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South Central Gardening: Aster Yellows Disease

Brought to you by Lowe's Creative Ideas

Ornamentals or edibles in South Central gardens that show stunting, discoloration, and deformity may be victims of aster yellows disease.

Aster yellows have damaged these coneflowers.
Aster yellows wreak havoc on purple coneflowers.

By Susan Albert

The first time I saw the symptoms of aster yellows disease on my purple coneflowers, I thought aliens had invaded. The flowers had mutated into something out of a horror movie -- twisted leaves; stunted stems and petals; and tiny, green flowers helicoptering off the main cone in bizarre projections.

Verbena is less susceptible to the disease.

I rushed inside to look up aster yellows on the Internet and learned the disease affects many of the most popular garden plants: coneflower, aster, marigold, zinnia, petunia, snapdragon, periwinkle, and chrysanthemum. (I’ve seen the disease twice on purple coneflowers, and I believe my Mexican sunflowers (Tithonia) showed symptoms one summer.) Susceptible edibles include lettuce, tomato, celery, parsley, dill, and carrot. Other symptoms include yellowing or purpling of the leaves, and a “witch’s broom” effect. Ornamentals thought to be less susceptible to the disease include salvia, geraniums, verbena, and impatiens.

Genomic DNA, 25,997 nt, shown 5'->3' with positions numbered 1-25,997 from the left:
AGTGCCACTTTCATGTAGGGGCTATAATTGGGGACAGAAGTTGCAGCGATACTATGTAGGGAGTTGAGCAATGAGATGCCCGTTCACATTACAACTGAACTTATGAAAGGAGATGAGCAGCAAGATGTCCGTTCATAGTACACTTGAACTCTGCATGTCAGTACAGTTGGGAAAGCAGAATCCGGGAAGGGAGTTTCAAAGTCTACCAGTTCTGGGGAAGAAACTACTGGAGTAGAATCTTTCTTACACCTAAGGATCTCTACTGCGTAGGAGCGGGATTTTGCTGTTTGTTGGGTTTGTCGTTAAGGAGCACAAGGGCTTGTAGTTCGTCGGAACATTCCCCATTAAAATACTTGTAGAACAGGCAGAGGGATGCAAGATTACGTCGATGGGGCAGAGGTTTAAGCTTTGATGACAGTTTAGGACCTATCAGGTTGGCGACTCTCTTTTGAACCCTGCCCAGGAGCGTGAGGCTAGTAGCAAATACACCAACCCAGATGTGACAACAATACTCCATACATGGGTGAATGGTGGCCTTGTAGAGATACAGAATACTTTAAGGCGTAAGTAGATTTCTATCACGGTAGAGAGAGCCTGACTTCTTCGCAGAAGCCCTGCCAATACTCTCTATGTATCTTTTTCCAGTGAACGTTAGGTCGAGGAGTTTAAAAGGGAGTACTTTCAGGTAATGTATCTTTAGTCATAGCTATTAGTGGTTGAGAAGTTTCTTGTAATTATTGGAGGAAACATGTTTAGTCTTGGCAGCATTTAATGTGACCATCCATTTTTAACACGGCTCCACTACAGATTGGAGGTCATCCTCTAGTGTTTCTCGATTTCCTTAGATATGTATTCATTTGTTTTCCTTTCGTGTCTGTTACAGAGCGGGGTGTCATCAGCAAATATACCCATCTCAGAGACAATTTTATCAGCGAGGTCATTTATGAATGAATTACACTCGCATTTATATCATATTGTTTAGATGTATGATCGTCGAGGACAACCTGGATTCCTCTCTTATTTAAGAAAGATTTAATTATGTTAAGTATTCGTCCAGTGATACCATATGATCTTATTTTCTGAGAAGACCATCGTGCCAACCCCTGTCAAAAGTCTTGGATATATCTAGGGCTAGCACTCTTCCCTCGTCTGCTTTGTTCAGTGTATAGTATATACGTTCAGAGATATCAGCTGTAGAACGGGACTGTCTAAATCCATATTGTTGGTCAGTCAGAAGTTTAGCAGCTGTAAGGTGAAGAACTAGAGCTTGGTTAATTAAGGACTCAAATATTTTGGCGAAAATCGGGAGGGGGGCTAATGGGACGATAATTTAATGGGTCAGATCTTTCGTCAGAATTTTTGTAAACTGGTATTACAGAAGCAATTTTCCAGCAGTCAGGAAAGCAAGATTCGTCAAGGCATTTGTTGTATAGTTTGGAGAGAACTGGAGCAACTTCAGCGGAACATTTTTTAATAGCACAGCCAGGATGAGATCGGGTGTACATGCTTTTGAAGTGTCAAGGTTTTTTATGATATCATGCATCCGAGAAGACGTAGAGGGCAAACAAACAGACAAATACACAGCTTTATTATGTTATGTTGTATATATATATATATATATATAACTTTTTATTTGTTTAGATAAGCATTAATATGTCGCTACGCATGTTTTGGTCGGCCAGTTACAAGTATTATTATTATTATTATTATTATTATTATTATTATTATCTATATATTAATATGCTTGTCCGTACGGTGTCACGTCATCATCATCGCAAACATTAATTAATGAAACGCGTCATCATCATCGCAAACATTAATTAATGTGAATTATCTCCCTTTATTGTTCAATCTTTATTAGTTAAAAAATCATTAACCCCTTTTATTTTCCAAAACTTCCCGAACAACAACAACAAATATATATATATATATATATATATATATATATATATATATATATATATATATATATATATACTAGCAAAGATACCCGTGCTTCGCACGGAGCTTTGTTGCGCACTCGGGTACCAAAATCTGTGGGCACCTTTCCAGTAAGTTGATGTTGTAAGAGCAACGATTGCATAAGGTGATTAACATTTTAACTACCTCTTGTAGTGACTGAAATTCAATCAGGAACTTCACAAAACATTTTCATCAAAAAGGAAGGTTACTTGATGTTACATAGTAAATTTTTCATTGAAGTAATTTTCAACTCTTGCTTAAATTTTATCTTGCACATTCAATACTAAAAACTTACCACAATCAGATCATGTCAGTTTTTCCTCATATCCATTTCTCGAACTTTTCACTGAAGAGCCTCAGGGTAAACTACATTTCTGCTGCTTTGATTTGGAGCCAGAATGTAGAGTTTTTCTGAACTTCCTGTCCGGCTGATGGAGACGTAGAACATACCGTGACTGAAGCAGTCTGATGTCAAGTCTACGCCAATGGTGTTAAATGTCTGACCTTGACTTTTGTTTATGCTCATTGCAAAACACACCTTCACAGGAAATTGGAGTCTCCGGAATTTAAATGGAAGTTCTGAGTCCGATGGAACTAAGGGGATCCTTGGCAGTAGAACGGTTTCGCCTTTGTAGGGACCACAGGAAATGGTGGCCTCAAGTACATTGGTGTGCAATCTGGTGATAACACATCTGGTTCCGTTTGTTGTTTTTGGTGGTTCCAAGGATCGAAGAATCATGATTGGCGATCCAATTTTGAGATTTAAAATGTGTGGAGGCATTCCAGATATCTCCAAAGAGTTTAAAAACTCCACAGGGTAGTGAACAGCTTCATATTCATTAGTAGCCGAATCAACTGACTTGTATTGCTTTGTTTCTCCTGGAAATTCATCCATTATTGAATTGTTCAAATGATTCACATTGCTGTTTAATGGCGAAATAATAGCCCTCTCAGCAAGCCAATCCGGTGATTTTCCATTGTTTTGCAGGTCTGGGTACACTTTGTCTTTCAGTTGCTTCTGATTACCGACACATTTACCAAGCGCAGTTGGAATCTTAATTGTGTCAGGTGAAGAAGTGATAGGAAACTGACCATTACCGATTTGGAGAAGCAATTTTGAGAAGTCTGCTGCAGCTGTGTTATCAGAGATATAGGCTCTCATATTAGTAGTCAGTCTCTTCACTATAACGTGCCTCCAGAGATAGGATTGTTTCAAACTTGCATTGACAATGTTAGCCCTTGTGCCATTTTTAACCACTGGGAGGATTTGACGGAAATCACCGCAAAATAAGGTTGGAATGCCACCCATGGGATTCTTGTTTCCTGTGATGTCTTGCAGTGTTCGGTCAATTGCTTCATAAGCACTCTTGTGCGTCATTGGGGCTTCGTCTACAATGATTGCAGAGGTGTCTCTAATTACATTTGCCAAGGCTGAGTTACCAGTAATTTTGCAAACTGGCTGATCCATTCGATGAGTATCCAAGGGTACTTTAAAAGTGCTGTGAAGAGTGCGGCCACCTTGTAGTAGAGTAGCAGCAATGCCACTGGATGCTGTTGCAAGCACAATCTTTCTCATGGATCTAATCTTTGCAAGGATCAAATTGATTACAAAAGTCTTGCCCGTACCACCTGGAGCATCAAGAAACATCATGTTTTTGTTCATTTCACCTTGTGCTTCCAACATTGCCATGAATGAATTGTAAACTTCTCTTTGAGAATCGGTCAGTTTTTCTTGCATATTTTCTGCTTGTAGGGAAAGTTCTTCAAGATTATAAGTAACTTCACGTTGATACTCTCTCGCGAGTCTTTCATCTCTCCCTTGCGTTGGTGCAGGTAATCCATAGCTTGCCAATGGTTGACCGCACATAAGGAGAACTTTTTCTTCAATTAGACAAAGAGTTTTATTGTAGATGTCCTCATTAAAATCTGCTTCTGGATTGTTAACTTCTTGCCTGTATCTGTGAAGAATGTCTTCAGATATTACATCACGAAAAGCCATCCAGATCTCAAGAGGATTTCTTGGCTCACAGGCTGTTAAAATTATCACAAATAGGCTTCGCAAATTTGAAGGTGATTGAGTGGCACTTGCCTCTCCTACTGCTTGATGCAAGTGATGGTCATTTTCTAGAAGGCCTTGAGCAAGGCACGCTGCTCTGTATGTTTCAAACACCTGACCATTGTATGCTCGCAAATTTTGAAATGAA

The disease has stunted these petals.

Migrating aster leafhoppers are the culprits. Using their sucking mouth parts to ingest plant juices, the leafhoppers pick up the bacteria from infected plants. After an incubation period, the insects transmit the disease when feeding on healthy plants.

Healthy purple coneflowers starkly contrast with diseased flowers.

Broadleaf weeds, such as dandelion and plantain, can harbor the disease, so controlling those weeds can minimize the spread of the virus. Covering fast-growing edibles, such as lettuce, with a screen may prevent leafhoppers from gaining access to the leaves.

Unfortunately there is no cure. It is best to remove the affected plants when you notice the symptoms. Discard them in the trash rather than the compost bin.